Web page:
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The Obel Tower in Belfast

The top ten tallest buildings in Ireland - PHOTOS

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The Obel Tower in Belfast

SEE PHOTOS - Ireland's tallest buildings

Ireland is home to beautiful edifices spanning thousands of years. Its landscape is dotted with grand castles, towering churches and tall magnificent modern buildings.

We here at IrishCentral take a look at the tallest of these contemporary structures.

1. Obel Tower, Belfast    
85  m (279 feet)
This skyscraper was completed in 2010. It lies on the Donegall Quay on the river Langdon and contains 233 apartments.

2. Windsor House, Belfast    
80 m (262 feet)
Long recognized as the tallest building in Ireland before the completion of the Obel Tower, this high rise was purchased by the building company P Elliot in 2007. This edifice, built in 1975, is in the process of being converted into a high end apartment building.

3. Belfast City  Hospital Tower, Belfast   
74 m (243 feet)
This modern yellow structure houses the largest general hospital in the United Kingdom. It was constructed in 1986.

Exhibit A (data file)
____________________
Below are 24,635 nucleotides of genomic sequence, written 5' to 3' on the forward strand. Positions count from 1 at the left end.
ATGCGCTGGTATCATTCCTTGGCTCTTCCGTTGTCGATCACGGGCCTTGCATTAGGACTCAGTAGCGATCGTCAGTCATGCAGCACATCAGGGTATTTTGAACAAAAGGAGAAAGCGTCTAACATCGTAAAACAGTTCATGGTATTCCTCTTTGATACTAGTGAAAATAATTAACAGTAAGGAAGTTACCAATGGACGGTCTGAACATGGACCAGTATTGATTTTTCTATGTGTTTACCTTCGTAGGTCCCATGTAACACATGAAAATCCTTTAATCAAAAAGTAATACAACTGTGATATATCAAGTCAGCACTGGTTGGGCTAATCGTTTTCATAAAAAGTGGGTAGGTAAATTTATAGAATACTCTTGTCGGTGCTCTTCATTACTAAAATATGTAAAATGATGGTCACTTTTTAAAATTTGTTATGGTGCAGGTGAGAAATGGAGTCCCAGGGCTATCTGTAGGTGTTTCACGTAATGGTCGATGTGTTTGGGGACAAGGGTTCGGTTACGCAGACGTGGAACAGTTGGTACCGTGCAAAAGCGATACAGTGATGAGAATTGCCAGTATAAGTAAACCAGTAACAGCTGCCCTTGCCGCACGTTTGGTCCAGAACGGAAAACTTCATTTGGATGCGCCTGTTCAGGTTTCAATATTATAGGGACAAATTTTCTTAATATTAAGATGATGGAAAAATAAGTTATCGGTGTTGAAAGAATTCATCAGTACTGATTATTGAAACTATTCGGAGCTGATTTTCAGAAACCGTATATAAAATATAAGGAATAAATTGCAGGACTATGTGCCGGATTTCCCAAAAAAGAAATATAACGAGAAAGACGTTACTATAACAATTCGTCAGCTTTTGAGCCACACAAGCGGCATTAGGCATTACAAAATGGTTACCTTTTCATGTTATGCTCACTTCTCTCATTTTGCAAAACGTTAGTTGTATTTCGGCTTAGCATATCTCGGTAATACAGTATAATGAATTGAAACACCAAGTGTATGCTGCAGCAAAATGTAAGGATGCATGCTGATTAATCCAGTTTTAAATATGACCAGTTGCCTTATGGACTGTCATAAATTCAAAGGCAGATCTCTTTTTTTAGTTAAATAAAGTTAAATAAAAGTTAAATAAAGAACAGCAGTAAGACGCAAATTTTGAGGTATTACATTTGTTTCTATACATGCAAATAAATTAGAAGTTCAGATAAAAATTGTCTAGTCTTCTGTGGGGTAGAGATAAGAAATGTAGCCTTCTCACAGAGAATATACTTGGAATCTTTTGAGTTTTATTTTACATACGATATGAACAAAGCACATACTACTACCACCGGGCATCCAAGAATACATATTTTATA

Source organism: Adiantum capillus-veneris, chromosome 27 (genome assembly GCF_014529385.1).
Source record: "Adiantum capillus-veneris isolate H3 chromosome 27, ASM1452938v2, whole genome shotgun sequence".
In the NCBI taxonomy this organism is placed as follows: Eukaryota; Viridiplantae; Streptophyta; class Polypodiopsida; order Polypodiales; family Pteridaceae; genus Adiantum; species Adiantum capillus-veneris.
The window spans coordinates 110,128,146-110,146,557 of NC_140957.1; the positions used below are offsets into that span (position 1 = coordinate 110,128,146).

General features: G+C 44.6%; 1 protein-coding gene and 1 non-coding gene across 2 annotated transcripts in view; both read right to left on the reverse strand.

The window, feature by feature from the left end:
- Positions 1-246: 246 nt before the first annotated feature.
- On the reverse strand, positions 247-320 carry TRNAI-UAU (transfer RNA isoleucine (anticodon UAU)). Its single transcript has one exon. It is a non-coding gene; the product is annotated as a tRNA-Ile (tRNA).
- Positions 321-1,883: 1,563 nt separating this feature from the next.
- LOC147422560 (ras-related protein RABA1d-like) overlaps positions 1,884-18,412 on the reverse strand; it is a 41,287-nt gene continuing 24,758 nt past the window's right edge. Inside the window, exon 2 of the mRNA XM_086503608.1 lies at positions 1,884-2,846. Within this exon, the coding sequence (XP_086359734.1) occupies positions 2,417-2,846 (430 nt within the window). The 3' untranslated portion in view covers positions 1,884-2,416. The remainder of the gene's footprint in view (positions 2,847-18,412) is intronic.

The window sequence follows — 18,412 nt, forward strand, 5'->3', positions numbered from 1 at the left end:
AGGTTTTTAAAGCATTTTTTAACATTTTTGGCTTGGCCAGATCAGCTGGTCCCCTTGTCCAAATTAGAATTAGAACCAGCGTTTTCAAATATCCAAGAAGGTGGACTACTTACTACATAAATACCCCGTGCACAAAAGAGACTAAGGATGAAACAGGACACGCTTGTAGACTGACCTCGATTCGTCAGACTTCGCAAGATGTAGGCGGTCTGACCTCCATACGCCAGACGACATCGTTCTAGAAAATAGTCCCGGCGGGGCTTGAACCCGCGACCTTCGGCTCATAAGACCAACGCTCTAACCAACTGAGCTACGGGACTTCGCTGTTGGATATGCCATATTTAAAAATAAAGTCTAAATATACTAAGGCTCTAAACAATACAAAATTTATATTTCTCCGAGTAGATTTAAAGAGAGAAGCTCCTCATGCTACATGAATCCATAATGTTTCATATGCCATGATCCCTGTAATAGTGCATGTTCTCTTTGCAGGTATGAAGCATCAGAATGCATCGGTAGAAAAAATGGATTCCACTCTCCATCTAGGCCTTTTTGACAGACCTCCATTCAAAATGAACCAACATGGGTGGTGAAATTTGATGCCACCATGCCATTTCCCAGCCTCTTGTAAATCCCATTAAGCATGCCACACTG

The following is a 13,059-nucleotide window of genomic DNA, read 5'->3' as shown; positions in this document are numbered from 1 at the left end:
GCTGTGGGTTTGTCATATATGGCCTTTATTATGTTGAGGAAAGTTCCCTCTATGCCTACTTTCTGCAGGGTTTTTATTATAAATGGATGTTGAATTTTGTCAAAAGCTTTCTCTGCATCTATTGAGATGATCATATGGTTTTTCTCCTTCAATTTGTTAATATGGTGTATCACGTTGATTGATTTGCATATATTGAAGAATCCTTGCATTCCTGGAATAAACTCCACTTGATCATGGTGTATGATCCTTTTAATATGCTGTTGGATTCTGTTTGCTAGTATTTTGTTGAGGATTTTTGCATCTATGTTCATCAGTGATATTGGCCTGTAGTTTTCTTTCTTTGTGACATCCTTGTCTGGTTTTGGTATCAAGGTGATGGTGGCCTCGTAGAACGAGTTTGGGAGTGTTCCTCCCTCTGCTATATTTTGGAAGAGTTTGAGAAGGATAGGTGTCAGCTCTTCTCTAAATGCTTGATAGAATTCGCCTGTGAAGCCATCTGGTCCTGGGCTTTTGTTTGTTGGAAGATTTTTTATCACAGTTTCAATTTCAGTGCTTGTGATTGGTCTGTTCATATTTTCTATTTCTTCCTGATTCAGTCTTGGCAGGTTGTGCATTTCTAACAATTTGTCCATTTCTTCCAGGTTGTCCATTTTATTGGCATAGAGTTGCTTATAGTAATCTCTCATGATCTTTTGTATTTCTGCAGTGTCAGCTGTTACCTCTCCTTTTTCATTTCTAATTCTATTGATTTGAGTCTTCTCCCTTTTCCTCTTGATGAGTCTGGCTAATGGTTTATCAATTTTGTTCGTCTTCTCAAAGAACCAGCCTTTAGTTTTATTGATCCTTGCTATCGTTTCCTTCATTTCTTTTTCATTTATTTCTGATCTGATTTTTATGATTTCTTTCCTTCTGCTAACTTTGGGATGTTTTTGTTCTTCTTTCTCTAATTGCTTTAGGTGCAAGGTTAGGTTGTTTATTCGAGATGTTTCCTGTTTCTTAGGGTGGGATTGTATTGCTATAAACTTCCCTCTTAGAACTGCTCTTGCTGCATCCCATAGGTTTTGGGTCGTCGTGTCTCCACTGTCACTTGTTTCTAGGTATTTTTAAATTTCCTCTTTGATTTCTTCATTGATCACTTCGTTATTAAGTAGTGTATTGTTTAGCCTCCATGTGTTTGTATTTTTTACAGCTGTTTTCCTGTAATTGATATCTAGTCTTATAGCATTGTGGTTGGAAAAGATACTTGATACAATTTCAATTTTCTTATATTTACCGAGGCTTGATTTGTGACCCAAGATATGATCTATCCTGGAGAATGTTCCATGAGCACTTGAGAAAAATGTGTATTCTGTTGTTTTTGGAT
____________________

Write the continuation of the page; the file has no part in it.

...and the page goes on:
4. The Elysian, Cork  
71 m (233 feet)
Built in 2008 this mixed residential and commercial property looms large over the Cork skyline and has the distinction of being the tallest building in the Republic of Ireland. The Elysian is the second tallest building in all of Ireland as a spire brings it’s total height to 80 m.

5. County Hall, Cork
   
67 m (220 feet)
This office block houses the Cork administrative headquarters and is owned by the Cork City council. The County Hall, originally constructed in 1968, has been recently redeveloped as late as 2006 and is listed as a protected building.

6. The Montevetro Building, Dublin   
67 m (220 feet)
Finished in 2010, this edifice was purchased by Google in 2011.

7. Hilton Hotel, Belfast   
63 m (207 feet)
Lying on the bank of the Langan river, this towering hotel was completed in 1998.

8. Millennium Tower, Dublin   
63 m (207 feet)
Put up in 1998, this construction is currently Dublin’s second tallest building behind the Montevetro building.

9. BT Riverside Tower, Belfast
Serving as the headquarters for British Telecom for Northern Ireland this building was completed in 1998.

10. Divis Tower, Belfast

This edifice, named after the nearby Divis mountains, houses 2400 people in 850 flats. The tower, built in 1968, is dubiously known as the place where the first child, 9-year-old Patrick Rooney, was killed in the troubles in 1969.

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